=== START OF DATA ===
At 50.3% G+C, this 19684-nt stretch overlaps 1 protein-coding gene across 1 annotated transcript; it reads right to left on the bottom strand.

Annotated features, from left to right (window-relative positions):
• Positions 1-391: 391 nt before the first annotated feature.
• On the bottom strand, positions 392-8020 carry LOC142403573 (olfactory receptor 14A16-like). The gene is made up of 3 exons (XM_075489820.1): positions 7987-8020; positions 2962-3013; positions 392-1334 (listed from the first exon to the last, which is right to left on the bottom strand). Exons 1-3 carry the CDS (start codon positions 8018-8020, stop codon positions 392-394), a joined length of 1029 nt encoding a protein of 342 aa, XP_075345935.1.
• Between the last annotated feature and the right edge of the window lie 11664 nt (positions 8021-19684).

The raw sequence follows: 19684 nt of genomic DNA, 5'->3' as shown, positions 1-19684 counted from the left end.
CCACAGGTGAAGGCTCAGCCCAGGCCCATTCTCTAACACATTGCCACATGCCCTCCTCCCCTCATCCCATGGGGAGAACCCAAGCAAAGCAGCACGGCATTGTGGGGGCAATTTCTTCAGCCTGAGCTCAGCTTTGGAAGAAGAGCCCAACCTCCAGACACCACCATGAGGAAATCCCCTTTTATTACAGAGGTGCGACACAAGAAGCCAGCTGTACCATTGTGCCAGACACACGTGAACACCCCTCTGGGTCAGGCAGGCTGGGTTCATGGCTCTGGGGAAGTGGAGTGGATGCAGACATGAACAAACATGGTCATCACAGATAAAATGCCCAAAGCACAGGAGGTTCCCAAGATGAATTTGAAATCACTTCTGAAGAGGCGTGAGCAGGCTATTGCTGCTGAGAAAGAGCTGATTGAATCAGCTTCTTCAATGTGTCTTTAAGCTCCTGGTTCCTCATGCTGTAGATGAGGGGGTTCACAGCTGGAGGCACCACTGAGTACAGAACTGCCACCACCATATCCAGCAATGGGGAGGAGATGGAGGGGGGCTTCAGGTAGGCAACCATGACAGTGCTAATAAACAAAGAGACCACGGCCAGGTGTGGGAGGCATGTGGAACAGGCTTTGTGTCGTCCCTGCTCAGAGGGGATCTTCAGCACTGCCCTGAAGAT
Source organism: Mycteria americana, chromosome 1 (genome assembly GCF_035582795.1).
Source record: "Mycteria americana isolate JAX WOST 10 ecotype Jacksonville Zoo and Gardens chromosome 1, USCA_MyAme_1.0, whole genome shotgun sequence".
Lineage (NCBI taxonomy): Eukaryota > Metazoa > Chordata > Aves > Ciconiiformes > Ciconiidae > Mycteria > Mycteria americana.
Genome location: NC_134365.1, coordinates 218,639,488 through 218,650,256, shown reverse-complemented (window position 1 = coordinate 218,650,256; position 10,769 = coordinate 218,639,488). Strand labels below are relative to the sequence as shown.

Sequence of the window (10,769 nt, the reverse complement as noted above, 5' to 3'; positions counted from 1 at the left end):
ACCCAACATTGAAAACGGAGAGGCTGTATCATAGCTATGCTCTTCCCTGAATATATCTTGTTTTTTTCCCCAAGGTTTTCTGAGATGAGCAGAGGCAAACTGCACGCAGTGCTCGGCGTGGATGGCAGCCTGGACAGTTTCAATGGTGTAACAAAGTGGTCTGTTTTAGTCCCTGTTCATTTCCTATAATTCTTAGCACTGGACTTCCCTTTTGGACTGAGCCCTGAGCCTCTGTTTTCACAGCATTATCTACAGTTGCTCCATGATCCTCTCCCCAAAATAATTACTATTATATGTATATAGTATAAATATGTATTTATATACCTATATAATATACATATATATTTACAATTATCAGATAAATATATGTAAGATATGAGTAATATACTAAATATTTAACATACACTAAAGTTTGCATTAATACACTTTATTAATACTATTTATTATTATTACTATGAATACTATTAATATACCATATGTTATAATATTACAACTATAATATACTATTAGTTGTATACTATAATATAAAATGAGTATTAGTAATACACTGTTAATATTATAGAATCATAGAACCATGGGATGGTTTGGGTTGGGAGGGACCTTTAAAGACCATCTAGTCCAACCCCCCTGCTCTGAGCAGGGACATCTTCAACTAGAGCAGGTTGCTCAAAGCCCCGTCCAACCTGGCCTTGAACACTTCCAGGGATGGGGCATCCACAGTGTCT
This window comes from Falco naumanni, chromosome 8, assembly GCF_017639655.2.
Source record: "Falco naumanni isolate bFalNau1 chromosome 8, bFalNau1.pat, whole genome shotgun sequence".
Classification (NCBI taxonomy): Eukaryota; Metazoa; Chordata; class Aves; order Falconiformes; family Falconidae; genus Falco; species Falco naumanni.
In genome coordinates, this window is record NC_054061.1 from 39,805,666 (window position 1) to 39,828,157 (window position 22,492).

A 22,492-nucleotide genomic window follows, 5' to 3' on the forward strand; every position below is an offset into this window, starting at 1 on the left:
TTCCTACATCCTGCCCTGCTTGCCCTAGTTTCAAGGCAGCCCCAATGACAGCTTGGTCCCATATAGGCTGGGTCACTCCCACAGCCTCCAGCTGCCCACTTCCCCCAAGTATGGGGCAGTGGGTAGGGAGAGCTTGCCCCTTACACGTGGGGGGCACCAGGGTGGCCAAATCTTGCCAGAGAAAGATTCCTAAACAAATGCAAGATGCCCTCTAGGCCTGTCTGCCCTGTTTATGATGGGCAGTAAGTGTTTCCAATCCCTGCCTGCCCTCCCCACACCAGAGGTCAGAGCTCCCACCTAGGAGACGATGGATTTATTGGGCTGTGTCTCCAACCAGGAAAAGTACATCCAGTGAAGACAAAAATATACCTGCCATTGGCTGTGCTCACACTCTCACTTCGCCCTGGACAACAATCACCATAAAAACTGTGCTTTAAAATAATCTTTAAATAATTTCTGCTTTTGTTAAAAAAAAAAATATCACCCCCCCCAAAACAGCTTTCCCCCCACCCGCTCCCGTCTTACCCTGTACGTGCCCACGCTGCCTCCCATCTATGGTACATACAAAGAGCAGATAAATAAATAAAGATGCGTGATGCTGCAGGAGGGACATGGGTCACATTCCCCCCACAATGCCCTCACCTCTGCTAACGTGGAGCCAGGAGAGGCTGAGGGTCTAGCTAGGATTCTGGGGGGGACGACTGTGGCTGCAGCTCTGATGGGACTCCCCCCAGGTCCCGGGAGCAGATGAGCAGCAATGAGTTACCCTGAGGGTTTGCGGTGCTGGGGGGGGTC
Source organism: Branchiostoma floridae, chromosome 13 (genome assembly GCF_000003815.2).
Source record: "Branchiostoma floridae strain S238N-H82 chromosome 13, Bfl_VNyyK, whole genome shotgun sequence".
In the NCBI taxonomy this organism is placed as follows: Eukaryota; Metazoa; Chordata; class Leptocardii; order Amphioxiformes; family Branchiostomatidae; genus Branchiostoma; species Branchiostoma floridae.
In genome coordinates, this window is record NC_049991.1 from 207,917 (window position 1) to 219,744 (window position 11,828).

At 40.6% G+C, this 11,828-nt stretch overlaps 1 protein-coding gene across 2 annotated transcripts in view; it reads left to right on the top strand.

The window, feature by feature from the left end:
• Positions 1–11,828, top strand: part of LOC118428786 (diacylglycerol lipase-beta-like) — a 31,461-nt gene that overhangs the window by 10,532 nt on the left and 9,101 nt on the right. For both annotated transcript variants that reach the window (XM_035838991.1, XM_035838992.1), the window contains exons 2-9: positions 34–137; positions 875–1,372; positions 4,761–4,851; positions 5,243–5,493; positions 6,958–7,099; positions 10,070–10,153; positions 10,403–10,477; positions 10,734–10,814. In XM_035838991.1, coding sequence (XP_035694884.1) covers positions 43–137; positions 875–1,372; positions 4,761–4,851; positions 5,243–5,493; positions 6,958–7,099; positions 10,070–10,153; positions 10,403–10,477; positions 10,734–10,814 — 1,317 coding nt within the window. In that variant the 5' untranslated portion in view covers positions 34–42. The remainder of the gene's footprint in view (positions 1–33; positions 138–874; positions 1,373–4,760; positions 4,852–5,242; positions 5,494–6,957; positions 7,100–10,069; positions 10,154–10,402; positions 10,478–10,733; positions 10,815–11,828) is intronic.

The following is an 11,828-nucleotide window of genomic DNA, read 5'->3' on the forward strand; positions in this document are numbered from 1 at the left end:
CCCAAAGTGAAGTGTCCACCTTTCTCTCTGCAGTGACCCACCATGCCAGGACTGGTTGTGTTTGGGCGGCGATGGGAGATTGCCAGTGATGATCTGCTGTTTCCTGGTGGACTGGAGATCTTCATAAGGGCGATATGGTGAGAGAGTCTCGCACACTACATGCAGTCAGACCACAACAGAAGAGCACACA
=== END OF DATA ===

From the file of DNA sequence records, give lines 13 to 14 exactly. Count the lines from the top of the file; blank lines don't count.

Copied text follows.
ACCCAACATTGAAAACGGAGAGGCTGTATCATAGCTATGCTCTTCCCTGAATATATCTTGTTTTTTTCCCCAAGGTTTTCTGAGATGAGCAGAGGCAAACTGCACGCAGTGCTCGGCGTGGATGGCAGCCTGGACAGTTTCAATGGTGTAACAAAGTGGTCTGTTTTAGTCCCTGTTCATTTCCTATAATTCTTAGCACTGGACTTCCCTTTTGGACTGAGCCCTGAGCCTCTGTTTTCACAGCATTATCTACAGTTGCTCCATGATCCTCTCCCCAAAATAATTACTATTATATGTATATAGTATAAATATGTATTTATATACCTATATAATATACATATATATTTACAATTATCAGATAAATATATGTAAGATATGAGTAATATACTAAATATTTAACATACACTAAAGTTTGCATTAATACACTTTATTAATACTATTTATTATTATTACTATGAATACTATTAATATACCATATGTTATAATATTACAACTATAATATACTATTAGTTGTATACTATAATATAAAATGAGTATTAGTAATACACTGTTAATATTATAGAATCATAGAACCATGGGATGGTTTGGGTTGGGAGGGACCTTTAAAGACCATCTAGTCCAACCCCCCTGCTCTGAGCAGGGACATCTTCAACTAGAGCAGGTTGCTCAAAGCCCCGTCCAACCTGGCCTTGAACACTTCCAGGGATGGGGCATCCACAGTGTCT
This window comes from Falco naumanni, chromosome 8, assembly GCF_017639655.2.